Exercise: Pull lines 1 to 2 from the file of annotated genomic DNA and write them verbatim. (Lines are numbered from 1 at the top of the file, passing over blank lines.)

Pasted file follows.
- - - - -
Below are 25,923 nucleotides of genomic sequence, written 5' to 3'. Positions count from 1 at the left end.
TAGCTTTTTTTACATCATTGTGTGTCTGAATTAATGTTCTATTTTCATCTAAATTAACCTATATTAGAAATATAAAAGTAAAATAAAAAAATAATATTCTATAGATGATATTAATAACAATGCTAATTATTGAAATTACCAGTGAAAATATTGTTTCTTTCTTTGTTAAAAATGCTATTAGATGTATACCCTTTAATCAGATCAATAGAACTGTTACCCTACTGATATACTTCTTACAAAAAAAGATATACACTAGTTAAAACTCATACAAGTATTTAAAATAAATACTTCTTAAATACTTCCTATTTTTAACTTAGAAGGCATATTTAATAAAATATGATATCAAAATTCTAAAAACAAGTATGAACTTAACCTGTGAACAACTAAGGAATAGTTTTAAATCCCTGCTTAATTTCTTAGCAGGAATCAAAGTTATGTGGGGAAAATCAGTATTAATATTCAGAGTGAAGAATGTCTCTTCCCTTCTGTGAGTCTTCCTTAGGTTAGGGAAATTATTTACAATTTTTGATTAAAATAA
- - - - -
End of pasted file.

Below are 25,923 nucleotides of genomic sequence, written 5' to 3'. Positions count from 1 at the left end.
TAGCTTTTTTTACATCATTGTGTGTCTGAATTAATGTTCTATTTTCATCTAAATTAACCTATATTAGAAATATAAAAGTAAAATAAAAAAATAATATTCTATAGATGATATTAATAACAATGCTAATTATTGAAATTACCAGTGAAAATATTGTTTCTTTCTTTGTTAAAAATGCTATTAGATGTATACCCTTTAATCAGATCAATAGAACTGTTACCCTACTGATATACTTCTTACAAAAAAAGATATACACTAGTTAAAACTCATACAAGTATTTAAAATAAATACTTCTTAAATACTTCCTATTTTTAACTTAGAAGGCATATTTAATAAAATATGATATCAAAATTCTAAAAACAAGTATGAACTTAACCTGTGAACAACTAAGGAATAGTTTTAAATCCCTGCTTAATTTCTTAGCAGGAATCAAAGTTATGTGGGGAAAATCAGTATTAATATTCAGAGTGAAGAATGTCTCTTCCCTTCTGTGAGTCTTCCTTAGGTTAGGGAAATTATTTACAATTTTTGATTAAAATAA